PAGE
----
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A project should always consider anything that might cause a participating company to execute all or part of its Business Continuity plan, which covers highly unlikely but highly impactful events such as CATASTROPHE (flood, earthquake, severe storm, volcano, epidemic, famine, meteor strike, etc), STRIFE (war, terrorism, civil disturbance, alien invasion etc), ECONOMETRICS (power outage, labor issues/strikes, international incidents, market instability, currency exchange, etc), CRIME (thievery, arson, cyber attack, saboutage, etc), and OTHER business-specific risks.
Covid19 outbreak, pandemic all over the world, is no longer a risk. It's a reality, an issue impacting your plan.
Risks would be the organization suspending or even cancelling the project, team members unavailable due to disease, etc. In this context Covid19 might be the trigger.
I haven't include world pandemic in risk register back in January.
While Europe, Africa and America are still facing the first wave, China, Japan and others while returning to BAU, suffering the second wave.
One of the many uncertainties, unknown unknowns, is how the quarantine will end,
how people will get back to the offices,
would it be all at the same time?
Most of us haven't though about it and are dependent of governmental policies and board decisions not yet discussed.
On or off risk register, he keep reacting, about Catastrophes, strifes, econometrics, crimes and other sort of risks, such as meteorite hitting the planet, not much of idea about tomorrow.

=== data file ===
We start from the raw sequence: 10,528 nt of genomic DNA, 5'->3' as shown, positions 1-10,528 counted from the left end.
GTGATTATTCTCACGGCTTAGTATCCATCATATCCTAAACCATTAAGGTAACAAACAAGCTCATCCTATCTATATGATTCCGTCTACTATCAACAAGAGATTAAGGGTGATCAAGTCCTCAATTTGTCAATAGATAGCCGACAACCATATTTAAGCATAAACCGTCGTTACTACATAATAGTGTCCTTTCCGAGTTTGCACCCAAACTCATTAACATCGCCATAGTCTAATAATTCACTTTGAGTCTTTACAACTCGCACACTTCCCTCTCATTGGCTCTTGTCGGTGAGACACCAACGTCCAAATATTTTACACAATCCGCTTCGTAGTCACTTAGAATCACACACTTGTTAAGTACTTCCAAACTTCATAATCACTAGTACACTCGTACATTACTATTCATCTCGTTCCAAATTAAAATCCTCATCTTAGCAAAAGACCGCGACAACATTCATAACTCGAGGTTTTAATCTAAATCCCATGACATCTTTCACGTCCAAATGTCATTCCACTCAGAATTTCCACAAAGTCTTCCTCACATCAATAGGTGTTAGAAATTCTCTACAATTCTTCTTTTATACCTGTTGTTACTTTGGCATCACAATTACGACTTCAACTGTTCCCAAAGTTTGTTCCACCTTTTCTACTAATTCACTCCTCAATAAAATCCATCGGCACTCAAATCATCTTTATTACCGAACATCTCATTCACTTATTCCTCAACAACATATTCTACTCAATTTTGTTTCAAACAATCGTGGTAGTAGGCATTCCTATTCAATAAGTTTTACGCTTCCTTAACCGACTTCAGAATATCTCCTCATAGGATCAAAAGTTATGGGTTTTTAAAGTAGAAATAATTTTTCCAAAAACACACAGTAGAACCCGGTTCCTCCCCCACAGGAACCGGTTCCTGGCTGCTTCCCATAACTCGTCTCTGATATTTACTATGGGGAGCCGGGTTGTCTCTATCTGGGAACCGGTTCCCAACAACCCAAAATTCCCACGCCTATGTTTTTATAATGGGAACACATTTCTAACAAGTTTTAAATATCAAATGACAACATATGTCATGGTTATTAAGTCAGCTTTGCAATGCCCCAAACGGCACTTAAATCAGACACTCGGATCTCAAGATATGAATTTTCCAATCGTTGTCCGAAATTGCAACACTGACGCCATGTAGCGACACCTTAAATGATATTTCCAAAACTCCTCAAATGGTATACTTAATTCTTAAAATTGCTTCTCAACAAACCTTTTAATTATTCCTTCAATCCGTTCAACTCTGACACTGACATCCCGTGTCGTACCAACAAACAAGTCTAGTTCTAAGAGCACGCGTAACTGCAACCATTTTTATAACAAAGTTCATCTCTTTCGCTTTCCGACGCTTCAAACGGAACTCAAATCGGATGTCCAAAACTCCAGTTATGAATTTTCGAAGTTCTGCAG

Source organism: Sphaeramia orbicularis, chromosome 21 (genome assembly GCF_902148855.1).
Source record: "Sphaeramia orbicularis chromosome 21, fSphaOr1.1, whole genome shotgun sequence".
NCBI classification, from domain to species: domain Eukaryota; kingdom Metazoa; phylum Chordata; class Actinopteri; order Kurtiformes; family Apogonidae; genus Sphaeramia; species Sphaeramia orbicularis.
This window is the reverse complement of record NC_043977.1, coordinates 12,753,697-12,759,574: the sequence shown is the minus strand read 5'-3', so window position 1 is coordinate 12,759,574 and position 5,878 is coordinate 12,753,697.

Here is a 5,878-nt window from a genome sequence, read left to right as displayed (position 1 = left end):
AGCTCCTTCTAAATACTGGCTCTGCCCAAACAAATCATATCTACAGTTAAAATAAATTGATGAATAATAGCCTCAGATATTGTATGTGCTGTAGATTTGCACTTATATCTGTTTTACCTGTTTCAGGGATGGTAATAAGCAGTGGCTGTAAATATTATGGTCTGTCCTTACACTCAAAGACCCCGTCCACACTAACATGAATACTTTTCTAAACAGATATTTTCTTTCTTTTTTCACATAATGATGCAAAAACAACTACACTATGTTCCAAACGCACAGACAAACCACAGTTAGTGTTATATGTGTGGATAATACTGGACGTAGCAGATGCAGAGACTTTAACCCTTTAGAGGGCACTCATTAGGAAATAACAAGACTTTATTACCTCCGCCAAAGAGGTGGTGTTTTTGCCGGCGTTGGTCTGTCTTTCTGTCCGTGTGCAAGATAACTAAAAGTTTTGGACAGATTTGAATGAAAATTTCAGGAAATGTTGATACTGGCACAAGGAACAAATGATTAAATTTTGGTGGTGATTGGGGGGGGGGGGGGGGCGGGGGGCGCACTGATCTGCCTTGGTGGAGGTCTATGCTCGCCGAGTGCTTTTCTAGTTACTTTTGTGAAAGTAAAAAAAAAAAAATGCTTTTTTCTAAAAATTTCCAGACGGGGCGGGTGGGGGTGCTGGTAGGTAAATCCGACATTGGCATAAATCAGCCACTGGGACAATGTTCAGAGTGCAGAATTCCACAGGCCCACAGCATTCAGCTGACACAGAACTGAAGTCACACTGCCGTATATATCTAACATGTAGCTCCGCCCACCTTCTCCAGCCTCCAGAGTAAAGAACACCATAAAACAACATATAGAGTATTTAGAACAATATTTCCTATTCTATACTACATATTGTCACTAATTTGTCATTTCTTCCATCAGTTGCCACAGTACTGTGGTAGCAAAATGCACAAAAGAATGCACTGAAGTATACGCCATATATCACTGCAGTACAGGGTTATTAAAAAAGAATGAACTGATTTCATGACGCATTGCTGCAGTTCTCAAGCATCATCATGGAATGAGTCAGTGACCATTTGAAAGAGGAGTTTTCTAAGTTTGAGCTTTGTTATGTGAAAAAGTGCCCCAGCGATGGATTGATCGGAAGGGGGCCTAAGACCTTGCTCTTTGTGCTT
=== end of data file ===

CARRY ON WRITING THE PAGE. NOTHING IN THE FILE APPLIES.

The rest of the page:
No one would believe the consequences of Covid19 back in January, EUA (Trump), UK (Boris J.), Brasil (Bolsonaro) don't yet believe its true we are facing.
If you live each day as if it were your last, someday you'll be right. Steve Jobs
Hello Sante: I must be looking at this differently than my peers, because I have added COVID-19 impact as a risk for my projects. I work in the healthcare industry, and resources are being taken from my projects to help with the overload in hospitals. Projects that were going through implementations have been paused because we cannot take staff away from what they are doing to attend training prior to go live. I was working on a supply chain implementation, and the staging areas were needed for additional patient beds, etc. There have been many risks and impacts to the projects I am leading. These are risks that are being transferred, mitigated, avoided and accepted as appropriate.
COVID-19 is not a risk anymore - it is rather an issue now, that could potentially trigger other events. It is on my risk register as such - an issue to be dealt with.
We do not regularly put pandemic events on our risk registers, but US Government shutdown is a fixed feature :)
I agree with the group of commentators that see COVID-19 as an issue. It was a risk three months ago possibly included in the Known-Unknown class of risk. Now that it is an issue its impact may result in increased probability of other risk events as well as give rise to a whole new family of risk events. Depending on the nature of your industry and project it may be an opportunity.
Time to rework the risk register; adjust probabilities, add events and reconsider mitigation measures.
I would agree with the previous comments that COVID-19 is the trigger and not necessarily the risk. Influenza and inclement weather could both trigger a reaction or change to our daily functioning. The true risk is how prepared are we to react to the change...are we fully operational in a telework mode, can we maintain productivity when our resources may be limited due to self-isolation or quarantine. This is a challenging time where "business as usual" is being redefined on a daily basis.
Interesting view on this question by David Hillson
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